Friday, January 29, 2016

Lunacy and Letters by G.K. Chesterton

I grasp only half of what G.K. Chesterton writes. But what I do understand is so astonishingly clear and profound (and witty) that I keep coming back for more. My latest foray into Chesterton has been Lunacy and Letters, a book of essays published posthumously by his secretary Dorothy Collins.

I loved the undercurrent of humor - such as the time he defended himself against the accusation of wife-beating by calling it "a pastime for which I lack the adequate energy." (p.134)

Chesterton is the king of paradox. He describes the man who wants to leave his boring city to find adventure and excitement. He contends that the opposite is true. The man is afraid of the unpredictability of real life. The reason we fly from the city is not in reality that it is not poetical; it is that its poetry is too fierce, too fascinating and too practical in its demands. (p. 23) In a later essay he writes, Let no one flatter himself that he leaves his family life in search of art, or knowledge; he leaves it because he is fleeing from the baffling knowledge of humanity and from the impossible art of life. (p. 60)

He writes of the sanctity of sleep; The greatest act of faith that a man can perform is the act that we perform every night. We abandon our identity, we turn our soul and body into chaos and old night. We uncreate ourselves as if at the end of the world; for all practical purposes we become as dead men, in the sure and certain hope of a glorious resurrection...It is in vain for us to say that we think the ultimate power [is] evil when every twelve hours we give our soul and body back to God without security. (i.e. guarantee) p. 30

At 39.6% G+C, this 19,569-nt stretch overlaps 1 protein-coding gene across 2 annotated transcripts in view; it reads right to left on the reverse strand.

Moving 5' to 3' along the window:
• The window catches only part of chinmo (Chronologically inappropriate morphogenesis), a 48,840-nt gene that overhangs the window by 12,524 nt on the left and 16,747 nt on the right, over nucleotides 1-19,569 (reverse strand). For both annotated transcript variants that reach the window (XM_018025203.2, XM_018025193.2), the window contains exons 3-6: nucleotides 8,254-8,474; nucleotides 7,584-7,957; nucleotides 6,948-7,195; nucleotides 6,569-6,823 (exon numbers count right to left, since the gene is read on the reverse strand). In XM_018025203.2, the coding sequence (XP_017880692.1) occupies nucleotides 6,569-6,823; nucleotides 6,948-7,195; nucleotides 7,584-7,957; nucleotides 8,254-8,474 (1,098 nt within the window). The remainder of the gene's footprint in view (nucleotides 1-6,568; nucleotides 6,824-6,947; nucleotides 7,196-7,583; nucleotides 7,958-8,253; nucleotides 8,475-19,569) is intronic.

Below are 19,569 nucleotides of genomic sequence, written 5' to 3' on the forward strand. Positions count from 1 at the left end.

Lunacy and Letters was recommended to me for the essay "Good Stories Spoiled by Great Authors" (in which Chesterton writes a scathing review of Milton's Adam from Paradise Lost). But the essay that I most loved was the last one called "The Roots of the World" which describes how "the enemies of religion cannot leave it alone." In their fruitless attempts to destroy it, however, they end up smashing everything else. (p. 191)

In Lunacy and Letters, G.K. is insightful, funny and hard-hitting. And worth the effort.

Although several of these essays were perplexing, the ones I understood were pure delight.

Friday, January 22, 2016

Anna and Her Daughters

Does anyone out there use the e-book lending services offered by, Lendle, or your local library? I use Booklending because it allows me to access books from Brazil and it's a great way to save money.  Sadly most of the available books on that site are steamy romances, but I've gotten a few books that were on my wish list. Now that several D.E. Stevenson books are in digital format, I hope to read them there, without buying them.